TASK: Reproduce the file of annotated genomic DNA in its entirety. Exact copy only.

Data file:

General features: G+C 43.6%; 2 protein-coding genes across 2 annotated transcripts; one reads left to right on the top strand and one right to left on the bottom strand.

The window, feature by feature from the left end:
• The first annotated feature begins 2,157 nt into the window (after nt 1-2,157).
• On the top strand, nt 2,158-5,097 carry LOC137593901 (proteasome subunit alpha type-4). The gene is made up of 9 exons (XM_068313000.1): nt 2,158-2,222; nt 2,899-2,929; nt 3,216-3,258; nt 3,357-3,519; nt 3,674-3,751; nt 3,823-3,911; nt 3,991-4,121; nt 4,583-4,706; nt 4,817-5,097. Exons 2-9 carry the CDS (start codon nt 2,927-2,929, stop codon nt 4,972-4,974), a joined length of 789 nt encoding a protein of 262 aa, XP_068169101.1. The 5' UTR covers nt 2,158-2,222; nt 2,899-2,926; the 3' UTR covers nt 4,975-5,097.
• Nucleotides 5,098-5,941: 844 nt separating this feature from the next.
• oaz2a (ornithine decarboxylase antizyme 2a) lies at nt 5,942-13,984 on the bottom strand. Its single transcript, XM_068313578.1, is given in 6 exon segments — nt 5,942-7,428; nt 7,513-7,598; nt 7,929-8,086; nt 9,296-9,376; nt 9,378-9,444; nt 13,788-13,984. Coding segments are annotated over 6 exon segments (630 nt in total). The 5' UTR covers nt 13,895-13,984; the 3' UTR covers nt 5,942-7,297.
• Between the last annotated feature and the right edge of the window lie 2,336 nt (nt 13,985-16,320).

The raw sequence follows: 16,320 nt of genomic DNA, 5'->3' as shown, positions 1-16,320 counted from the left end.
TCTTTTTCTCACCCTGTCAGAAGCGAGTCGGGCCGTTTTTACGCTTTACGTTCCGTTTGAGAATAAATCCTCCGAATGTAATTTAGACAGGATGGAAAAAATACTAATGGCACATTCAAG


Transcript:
General features: G+C 43.6%; 2 protein-coding genes across 2 annotated transcripts; one reads left to right on the top strand and one right to left on the bottom strand.

The window, feature by feature from the left end:
• The first annotated feature begins 2,157 nt into the window (after nt 1-2,157).
• On the top strand, nt 2,158-5,097 carry LOC137593901 (proteasome subunit alpha type-4). The gene is made up of 9 exons (XM_068313000.1): nt 2,158-2,222; nt 2,899-2,929; nt 3,216-3,258; nt 3,357-3,519; nt 3,674-3,751; nt 3,823-3,911; nt 3,991-4,121; nt 4,583-4,706; nt 4,817-5,097. Exons 2-9 carry the CDS (start codon nt 2,927-2,929, stop codon nt 4,972-4,974), a joined length of 789 nt encoding a protein of 262 aa, XP_068169101.1. The 5' UTR covers nt 2,158-2,222; nt 2,899-2,926; the 3' UTR covers nt 4,975-5,097.
• Nucleotides 5,098-5,941: 844 nt separating this feature from the next.
• oaz2a (ornithine decarboxylase antizyme 2a) lies at nt 5,942-13,984 on the bottom strand. Its single transcript, XM_068313578.1, is given in 6 exon segments — nt 5,942-7,428; nt 7,513-7,598; nt 7,929-8,086; nt 9,296-9,376; nt 9,378-9,444; nt 13,788-13,984. Coding segments are annotated over 6 exon segments (630 nt in total). The 5' UTR covers nt 13,895-13,984; the 3' UTR covers nt 5,942-7,297.
• Between the last annotated feature and the right edge of the window lie 2,336 nt (nt 13,985-16,320).

The raw sequence follows: 16,320 nt of genomic DNA, 5'->3' as shown, positions 1-16,320 counted from the left end.
TCTTTTTCTCACCCTGTCAGAAGCGAGTCGGGCCGTTTTTACGCTTTACGTTCCGTTTGAGAATAAATCCTCCGAATGTAATTTAGACAGGATGGAAAAAATACTAATGGCACATTCAAG